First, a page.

5. Your student loan will never go away
It was already true of previous years of students, but it’s especially true of today’s students thanks to much higher tuition fees. The unfortunate reality is that you’re going to be paying off your student loan for many, many years to come, and for that reason, it’s best simply to forget about it. It’s not like other debt; it’s a low-interest loan, and the repayments come straight out of your pay packet before you even see the money. You’ll see it on your payslip, of course, but you don’t physically have to pay it yourself (unless you’re self-employed).
6. You have to start thinking about retirement now
It’s decades off, and so far in the future that it seems scarcely worth a second thought, but developing financial intelligence also means thinking about the future. Funding retirement is going to be a bigger concern for the present generation, for whom the State Pension may not even exist by the time they reach retirement age, and if it does, it won’t be enough to live on. When you start work, you’ll be introduced to the company’s pension scheme, and once you become part of that, that’ll be yet another chunk of money coming out of your pay packet each month. On the plus side, your employer will also contribute to your pension, so they’re helping to fund your future as well.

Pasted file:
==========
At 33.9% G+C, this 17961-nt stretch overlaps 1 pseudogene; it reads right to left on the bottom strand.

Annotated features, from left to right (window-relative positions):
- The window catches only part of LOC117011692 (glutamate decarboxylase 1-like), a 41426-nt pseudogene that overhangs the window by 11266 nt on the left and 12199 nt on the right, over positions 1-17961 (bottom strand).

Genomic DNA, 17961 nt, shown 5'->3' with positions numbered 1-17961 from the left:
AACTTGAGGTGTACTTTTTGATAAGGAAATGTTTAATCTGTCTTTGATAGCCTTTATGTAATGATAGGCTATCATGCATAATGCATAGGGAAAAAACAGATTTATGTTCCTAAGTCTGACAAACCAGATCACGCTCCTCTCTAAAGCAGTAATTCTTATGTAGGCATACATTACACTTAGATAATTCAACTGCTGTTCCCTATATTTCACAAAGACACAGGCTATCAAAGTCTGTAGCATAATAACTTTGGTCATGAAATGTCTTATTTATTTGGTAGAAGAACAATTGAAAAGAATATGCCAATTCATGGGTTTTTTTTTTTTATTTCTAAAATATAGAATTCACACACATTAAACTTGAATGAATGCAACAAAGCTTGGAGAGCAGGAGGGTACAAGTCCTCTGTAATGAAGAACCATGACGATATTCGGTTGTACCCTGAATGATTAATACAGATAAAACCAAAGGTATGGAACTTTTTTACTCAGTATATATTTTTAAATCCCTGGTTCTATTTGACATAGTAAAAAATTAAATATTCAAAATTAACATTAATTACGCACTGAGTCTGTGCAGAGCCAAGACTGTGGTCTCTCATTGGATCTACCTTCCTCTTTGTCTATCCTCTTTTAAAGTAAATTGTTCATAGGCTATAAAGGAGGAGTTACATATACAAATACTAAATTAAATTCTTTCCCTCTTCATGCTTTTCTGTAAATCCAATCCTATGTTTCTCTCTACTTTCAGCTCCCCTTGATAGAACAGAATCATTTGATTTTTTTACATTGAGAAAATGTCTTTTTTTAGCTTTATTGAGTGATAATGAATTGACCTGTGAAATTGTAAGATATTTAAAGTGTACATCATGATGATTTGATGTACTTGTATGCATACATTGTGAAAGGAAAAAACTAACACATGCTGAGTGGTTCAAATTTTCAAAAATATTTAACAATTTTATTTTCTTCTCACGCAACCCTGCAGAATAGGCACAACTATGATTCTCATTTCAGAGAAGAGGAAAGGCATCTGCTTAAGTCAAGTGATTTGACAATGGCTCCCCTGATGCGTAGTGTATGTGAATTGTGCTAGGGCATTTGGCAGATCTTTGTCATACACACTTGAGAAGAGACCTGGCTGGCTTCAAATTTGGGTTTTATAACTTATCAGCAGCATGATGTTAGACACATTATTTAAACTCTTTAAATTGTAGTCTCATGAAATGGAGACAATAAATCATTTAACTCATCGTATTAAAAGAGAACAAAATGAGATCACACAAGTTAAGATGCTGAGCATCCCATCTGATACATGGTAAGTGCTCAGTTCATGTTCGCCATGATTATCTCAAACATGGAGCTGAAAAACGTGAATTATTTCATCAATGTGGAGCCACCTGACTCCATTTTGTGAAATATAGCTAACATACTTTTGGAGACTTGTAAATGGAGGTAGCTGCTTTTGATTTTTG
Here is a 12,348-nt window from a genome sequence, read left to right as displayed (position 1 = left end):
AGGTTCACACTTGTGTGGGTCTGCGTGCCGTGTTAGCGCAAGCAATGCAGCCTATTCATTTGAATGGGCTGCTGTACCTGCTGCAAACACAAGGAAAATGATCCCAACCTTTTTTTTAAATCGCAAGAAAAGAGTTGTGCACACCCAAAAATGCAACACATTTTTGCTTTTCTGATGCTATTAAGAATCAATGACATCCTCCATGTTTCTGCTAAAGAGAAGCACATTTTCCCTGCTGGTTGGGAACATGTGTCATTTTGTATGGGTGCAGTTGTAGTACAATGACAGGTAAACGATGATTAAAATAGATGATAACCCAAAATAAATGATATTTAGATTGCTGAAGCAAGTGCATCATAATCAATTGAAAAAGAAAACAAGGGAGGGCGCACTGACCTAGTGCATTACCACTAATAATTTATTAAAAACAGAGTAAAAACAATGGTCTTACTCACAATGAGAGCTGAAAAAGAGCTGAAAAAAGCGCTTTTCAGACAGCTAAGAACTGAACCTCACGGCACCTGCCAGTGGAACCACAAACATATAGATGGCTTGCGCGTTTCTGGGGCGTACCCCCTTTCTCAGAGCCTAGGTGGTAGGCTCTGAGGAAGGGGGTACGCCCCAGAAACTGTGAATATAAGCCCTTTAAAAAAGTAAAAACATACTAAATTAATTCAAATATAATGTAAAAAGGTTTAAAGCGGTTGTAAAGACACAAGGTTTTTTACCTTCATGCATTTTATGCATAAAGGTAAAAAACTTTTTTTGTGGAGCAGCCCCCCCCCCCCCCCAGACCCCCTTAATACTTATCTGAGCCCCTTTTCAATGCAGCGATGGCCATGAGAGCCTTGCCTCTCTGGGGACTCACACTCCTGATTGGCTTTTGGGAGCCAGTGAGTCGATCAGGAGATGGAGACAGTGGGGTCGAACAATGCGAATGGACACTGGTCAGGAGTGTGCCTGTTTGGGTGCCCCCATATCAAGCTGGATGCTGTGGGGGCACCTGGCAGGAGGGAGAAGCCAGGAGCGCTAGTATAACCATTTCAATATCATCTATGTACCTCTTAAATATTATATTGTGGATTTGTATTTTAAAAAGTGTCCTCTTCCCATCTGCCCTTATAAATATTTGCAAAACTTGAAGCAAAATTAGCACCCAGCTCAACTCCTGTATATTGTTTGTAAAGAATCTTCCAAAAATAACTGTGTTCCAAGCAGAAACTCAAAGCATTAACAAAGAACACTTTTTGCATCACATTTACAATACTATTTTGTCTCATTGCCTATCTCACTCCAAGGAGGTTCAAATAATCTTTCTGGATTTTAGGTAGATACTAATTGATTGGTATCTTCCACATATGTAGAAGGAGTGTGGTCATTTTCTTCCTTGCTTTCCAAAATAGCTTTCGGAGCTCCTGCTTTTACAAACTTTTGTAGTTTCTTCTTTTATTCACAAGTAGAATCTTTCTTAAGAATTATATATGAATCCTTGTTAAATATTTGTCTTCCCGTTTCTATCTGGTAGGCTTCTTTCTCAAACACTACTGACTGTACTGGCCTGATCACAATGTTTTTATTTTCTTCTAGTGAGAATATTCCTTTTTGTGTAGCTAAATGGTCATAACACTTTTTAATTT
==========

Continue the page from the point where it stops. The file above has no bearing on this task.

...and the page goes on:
7. Credit cards and overdrafts aren’t there to let you splash out whenever you like
Many people make the mistake of assuming that credit cards and overdrafts are there to allow them to indulge in a shopping spree whenever they fancy, or a holiday they can’t afford. Those who are sensible with money understand how easy it is to get sucked in by credit cards and overdrafts – and they understand the fact that you end up paying back a lot more than you originally spent. Debt can rapidly spiral out of control, so you should only ever use credit cards and overdrafts as a temporary solution, when you’re sure you’ll be able to pay the money back quickly (within a month).
Credit cards are also useful for certain kinds of payments, such as holidays, as they offer a bit more consumer protection than debit cards and other kinds of payments; you can claim back money if you’ve been mis-sold something, or you haven’t been provided with what you paid for. If you’re likely to need an overdraft, you’ll need to make sure it’s planned (that is, agreed with your bank) and that you know what the fees are; these can soon mount up for unplanned overdrafts, for which you may be charged a daily fee for each day you’re using your overdraft.